Modern day voter suppression tactics have created an environment where citizens are again faced with monumental barriers and obstacles to participate in the election process. Whether it is a 102-year-old woman who waited out long lines to vote, a 91-year-old World War II veteran who was nearly purged from the rolls, or one of the countless college students or hard-working citizens, Americans across the nation are fighting for their rights.
Not even 50 years ago, heroes and leaders like Medgar Evers and Harry T. and Harriette Moore sacrificed their lives to acquire the right to vote for all Americans. Countless others protested and, thanks to their sacrifice, these advocates and martyrs helped secure the passage of the Voting Rights Act of 1965, which helped deter discrimination at the ballot box.
Desiline Victor, who we will remember as the 102-year-old woman who waited hours to vote, is a hero. But after the Reconstruction Amendments and reinforcement of the Voting Rights Act, it should not have to be a heroic act to cast a ballot and participate in what is now supposed to be the world's greatest democracy.
This week, the United States Supreme Court heard one of the most important cases in voting rights history, possibly limiting the protections of the Voting Rights Act. The case, Shelby County v. Holder, could determine whether the Department of Justice will be able to stop harmful election law changes that stand to disenfranchise millions of voters from taking hold in states across the country.
Under review is Section 5 of the Voting Rights Act, which serves as the only defense against discriminatory voting laws before they take place. This portion of the law covers several states and jurisdictions with an egregious history of racially-charged voter suppression. This past election year alone, Section 5 was used to block discriminatory laws across Texas, South Carolina and Florida.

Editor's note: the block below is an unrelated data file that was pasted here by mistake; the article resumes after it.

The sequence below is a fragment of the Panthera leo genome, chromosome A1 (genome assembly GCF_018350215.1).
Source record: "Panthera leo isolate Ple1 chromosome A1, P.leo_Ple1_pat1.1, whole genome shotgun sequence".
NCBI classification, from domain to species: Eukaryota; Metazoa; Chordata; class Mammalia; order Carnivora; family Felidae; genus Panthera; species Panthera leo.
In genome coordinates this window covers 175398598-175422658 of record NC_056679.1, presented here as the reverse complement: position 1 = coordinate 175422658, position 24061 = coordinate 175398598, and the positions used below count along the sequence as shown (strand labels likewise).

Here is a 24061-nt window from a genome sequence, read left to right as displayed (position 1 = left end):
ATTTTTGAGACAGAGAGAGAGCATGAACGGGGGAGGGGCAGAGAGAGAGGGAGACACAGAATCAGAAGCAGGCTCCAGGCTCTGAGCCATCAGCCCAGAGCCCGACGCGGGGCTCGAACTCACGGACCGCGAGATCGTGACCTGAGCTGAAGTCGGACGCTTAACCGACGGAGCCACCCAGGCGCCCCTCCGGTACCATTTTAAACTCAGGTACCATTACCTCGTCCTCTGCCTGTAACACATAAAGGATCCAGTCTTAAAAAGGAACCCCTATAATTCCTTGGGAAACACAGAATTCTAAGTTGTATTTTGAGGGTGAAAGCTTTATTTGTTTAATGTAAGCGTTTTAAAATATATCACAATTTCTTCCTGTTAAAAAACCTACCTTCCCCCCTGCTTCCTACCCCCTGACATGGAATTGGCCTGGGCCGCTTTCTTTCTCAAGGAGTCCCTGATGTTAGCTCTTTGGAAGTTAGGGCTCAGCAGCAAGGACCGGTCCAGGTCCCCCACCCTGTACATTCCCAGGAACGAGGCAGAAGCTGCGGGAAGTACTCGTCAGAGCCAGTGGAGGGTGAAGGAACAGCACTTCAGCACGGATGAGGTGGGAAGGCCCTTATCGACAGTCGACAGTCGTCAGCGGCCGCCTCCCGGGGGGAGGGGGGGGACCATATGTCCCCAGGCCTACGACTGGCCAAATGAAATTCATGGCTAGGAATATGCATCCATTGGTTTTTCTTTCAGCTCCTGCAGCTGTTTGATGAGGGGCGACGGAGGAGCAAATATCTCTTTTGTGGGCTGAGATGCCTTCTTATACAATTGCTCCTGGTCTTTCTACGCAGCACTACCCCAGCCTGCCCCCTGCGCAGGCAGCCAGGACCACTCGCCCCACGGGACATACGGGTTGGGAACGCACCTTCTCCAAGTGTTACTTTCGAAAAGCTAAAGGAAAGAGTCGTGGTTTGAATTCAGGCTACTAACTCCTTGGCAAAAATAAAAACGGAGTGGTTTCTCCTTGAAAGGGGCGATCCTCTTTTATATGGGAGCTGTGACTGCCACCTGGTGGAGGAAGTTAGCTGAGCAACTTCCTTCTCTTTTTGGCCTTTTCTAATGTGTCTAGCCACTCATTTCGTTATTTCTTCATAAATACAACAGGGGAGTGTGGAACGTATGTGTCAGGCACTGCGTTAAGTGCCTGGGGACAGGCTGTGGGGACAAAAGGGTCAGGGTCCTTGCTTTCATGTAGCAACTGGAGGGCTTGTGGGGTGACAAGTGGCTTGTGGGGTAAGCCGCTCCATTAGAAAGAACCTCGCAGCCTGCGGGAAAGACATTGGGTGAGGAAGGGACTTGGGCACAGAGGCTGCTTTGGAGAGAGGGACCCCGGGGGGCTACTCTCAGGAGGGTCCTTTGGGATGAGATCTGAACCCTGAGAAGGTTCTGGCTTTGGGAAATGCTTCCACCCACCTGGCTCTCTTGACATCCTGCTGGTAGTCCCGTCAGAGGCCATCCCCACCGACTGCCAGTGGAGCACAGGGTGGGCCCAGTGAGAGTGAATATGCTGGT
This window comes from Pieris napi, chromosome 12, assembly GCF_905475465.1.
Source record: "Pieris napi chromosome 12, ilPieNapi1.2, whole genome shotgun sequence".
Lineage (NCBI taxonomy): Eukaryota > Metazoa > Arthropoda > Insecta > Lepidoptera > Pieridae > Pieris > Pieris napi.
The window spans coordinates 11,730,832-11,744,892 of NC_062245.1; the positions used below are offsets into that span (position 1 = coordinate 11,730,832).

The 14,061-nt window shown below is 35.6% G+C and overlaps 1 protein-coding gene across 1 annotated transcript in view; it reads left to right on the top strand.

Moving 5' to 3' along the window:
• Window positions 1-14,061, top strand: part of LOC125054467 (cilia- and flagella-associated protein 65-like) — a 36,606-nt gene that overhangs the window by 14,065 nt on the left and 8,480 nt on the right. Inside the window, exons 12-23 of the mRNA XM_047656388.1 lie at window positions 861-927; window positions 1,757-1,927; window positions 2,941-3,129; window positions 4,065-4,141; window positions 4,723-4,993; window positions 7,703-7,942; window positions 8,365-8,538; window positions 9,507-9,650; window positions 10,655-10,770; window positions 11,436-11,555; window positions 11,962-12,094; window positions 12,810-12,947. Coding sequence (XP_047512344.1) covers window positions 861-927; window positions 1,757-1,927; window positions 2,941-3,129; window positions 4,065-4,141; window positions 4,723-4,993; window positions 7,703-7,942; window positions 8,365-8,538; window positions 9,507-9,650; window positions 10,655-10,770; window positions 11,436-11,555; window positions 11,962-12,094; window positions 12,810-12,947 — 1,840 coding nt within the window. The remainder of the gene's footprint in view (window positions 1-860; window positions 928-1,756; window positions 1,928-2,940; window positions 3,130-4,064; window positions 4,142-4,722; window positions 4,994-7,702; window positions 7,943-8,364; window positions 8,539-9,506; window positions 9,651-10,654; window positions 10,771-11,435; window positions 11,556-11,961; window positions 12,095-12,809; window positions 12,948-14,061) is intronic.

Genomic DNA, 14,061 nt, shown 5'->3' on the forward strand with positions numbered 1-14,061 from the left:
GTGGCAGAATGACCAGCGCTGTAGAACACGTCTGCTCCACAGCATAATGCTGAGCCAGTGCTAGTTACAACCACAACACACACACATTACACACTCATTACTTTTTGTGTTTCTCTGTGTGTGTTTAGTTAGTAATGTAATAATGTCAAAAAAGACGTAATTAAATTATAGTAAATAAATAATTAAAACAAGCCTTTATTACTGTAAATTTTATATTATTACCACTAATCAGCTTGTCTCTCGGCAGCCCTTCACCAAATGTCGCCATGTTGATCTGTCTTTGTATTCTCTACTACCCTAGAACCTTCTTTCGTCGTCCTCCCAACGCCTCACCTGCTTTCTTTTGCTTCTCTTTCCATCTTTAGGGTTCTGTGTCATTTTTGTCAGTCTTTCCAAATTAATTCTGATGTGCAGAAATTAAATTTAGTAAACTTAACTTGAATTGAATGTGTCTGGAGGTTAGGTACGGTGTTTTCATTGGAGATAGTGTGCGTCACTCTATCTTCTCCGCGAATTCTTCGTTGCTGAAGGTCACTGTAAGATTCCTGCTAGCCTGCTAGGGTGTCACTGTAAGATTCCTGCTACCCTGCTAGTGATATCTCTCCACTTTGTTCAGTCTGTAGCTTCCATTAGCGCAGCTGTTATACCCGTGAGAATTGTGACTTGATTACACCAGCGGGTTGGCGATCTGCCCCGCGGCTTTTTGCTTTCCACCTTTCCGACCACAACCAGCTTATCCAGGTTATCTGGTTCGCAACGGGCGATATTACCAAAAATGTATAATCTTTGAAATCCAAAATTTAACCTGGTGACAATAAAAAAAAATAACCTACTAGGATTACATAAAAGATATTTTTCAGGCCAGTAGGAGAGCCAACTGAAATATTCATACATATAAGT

Yet, misguided politicians are seeking to revoke this vital piece of the Voting Rights Act, a piece that received bipartisan reauthorization only seven years ago. They argue that there is no longer racial discrimination in voting and therefore the law no longer applies. They make this argument despite the fact that some of their peers have, unwittingly or not, publically acknowledged discriminatory intent -- from Pennsylvania House Majority Leader, Mike Turzai, to a widely cited GOP consultant out of Florida who admitted that Republicans targeted Sunday "because that's a big day when the black churches organize themselves."
If history is indeed repeating itself, we must act again -- first by defending the Voting Rights Act and then by expanding voting rights through state legislatures. Summoning the strength of our civil rights predecessors, we can restore voting rights to the formerly incarcerated, extend early voting, and introduce same day registration opportunities in dozens of states this year.
While voter suppression has come full circle, our efforts must do the same. One-hundred years from now we hope that all citizens are guaranteed unfettered access to the ballot and full participation in our democracy, but until then these protections must remain. Voting is the foundation of our democracy and we have been called to fight for it again.